Thermo Fisher Scientific has secured approval from the US Food and Drug Administration (FDA) for its Oncomine Dx Target Test as a companion diagnostic (CDx) to identify non-small cell lung cancer (NSCLC) patients for treatment with Enhertu (fam-trastuzumab deruxtecan-nxki).

The regulatory approval enables the use of the next-generation sequencing (NGS)-based CDx in detecting NSCLC patients whose tumours have HER2 (ERBB2) activating mutations (SNVs & Exon 20 Insertion).

Notably, this is the eighth time that the Oncomine Dx Target Test has been approved as a CDx therapy selection indication.

The Oncomine Dx Target Test received its first FDA approval as a CDx in 2017, and it is currently approved for seven targeted therapies for NSCLC and one for cholangiocarcinoma in the US alone.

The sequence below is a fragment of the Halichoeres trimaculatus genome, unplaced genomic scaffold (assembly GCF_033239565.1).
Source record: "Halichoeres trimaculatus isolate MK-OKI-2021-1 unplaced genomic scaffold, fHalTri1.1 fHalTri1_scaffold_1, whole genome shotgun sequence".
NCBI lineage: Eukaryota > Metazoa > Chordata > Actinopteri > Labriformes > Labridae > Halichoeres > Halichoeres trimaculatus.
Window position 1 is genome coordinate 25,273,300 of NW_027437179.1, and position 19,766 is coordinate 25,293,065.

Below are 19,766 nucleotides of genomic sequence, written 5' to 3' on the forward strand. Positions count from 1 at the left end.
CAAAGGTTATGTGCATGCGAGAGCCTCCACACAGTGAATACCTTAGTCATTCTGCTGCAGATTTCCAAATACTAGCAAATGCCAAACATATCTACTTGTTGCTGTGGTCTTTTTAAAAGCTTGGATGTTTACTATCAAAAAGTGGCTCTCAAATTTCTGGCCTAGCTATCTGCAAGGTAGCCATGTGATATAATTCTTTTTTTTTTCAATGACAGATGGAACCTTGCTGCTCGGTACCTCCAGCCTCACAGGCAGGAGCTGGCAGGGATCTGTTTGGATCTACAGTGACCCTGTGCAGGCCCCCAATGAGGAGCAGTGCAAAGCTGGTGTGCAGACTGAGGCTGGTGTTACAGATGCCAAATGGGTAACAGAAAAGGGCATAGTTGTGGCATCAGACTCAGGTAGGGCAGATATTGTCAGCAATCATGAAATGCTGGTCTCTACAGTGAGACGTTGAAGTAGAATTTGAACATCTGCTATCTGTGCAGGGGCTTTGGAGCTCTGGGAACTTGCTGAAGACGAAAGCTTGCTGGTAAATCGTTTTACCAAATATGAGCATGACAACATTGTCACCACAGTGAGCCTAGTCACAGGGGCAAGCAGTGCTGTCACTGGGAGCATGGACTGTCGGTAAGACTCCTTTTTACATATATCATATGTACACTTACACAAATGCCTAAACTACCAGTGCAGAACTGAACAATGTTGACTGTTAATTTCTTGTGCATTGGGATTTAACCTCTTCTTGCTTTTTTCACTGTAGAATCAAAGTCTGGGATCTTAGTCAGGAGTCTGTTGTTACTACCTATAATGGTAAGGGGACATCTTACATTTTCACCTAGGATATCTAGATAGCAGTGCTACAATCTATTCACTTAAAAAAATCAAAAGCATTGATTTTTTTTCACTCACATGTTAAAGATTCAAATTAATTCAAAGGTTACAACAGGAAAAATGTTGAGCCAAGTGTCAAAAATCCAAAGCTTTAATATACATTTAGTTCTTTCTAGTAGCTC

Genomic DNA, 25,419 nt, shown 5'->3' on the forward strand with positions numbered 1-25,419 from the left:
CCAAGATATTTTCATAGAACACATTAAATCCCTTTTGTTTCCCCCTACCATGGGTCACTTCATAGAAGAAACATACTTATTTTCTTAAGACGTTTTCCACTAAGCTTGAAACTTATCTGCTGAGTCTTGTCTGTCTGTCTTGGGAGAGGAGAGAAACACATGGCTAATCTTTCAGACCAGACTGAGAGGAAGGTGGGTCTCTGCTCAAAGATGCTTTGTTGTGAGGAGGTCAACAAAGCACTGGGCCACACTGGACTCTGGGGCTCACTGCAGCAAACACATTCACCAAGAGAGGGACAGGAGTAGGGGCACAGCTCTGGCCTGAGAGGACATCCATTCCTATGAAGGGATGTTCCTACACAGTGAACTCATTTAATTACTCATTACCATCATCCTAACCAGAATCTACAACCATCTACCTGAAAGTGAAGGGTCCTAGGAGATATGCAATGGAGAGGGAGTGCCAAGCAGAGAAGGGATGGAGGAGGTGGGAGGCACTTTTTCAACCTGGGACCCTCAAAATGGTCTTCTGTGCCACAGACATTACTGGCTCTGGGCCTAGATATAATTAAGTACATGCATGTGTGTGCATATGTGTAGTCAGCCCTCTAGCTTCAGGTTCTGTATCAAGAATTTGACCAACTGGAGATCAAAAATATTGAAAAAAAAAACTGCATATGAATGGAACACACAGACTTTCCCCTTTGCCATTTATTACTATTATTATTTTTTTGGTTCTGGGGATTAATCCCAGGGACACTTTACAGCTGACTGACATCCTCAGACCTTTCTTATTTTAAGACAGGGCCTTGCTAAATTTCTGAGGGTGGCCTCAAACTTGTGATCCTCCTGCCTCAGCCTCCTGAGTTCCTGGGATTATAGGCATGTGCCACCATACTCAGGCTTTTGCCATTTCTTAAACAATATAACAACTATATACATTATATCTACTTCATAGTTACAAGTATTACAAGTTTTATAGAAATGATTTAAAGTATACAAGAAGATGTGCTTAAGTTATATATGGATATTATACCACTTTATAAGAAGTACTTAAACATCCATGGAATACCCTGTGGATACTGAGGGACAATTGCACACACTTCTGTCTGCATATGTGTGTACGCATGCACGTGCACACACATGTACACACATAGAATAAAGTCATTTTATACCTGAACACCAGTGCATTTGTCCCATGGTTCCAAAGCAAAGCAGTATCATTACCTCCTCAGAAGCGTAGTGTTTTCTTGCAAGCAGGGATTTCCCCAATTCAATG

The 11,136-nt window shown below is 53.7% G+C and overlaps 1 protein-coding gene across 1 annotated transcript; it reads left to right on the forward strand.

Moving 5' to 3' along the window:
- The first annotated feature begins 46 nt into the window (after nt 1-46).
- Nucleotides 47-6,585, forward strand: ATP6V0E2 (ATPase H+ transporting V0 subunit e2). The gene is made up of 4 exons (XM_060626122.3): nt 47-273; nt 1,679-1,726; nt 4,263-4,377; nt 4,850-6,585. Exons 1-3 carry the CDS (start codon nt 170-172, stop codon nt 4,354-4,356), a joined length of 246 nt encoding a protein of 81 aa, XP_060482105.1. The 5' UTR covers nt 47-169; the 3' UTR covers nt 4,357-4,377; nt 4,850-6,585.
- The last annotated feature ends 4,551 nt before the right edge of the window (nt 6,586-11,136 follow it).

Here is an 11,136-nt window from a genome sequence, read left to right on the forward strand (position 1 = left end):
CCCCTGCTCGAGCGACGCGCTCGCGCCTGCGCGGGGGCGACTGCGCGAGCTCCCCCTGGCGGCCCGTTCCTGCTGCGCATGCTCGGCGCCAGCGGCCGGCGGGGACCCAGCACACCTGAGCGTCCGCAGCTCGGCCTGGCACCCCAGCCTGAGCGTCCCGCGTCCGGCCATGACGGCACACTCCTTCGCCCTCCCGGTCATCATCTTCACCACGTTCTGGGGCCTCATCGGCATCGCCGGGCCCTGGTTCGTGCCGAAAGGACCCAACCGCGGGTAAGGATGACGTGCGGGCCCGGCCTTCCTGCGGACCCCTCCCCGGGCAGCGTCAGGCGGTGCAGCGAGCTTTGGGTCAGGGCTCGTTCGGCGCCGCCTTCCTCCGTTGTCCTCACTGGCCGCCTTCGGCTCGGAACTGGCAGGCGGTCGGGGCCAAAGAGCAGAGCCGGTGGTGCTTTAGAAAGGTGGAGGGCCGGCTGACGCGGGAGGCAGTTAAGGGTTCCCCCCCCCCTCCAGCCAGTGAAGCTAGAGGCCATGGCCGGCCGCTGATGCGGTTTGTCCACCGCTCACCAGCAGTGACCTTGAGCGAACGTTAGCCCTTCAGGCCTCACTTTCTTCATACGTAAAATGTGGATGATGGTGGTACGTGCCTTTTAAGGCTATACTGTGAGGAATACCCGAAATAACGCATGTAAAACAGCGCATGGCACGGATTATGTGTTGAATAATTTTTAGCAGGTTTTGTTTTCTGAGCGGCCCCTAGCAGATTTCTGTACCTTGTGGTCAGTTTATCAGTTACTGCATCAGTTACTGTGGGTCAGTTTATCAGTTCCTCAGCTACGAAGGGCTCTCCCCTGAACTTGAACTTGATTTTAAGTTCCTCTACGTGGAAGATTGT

The Oncomine Dx Target Test is also claimed to be the only distributed NGS CDx that has received this regulatory approval.

It is now available in 17 countries for 15 targeted treatments, covering more than 550 million lives across the world.

The test has been designed to simultaneously assess 23 genes associated with NSCLC.

Thermo Fisher Scientific clinical NGS and oncology president Garret Hampton said: “With care decisions increasingly made based on a tumour’s molecular profile, the FDA’s latest approval of Enhertu in HER2 mutant metastatic non-small cell lung cancer and the additional approval of the Oncomine Dx Target Test as a companion diagnostic marks a significant step forward for precision oncology.

“To ensure patients and clinicians can readily access testing to inform care decisions, we are committed to making NGS accessible and easy to use so patients everywhere will be able to benefit from precision therapies, when indicated.”

Being jointly developed and marketed by Daiichi Sankyo and AstraZeneca, Enhertu is a specifically engineered HER2-directed antibody-drug conjugate (ADC).

Last month, Thermo Fisher Scientific reported revenues of $10.97bn in the second quarter of the year, representing an 18% increase from $9.27bn in the same quarter last year.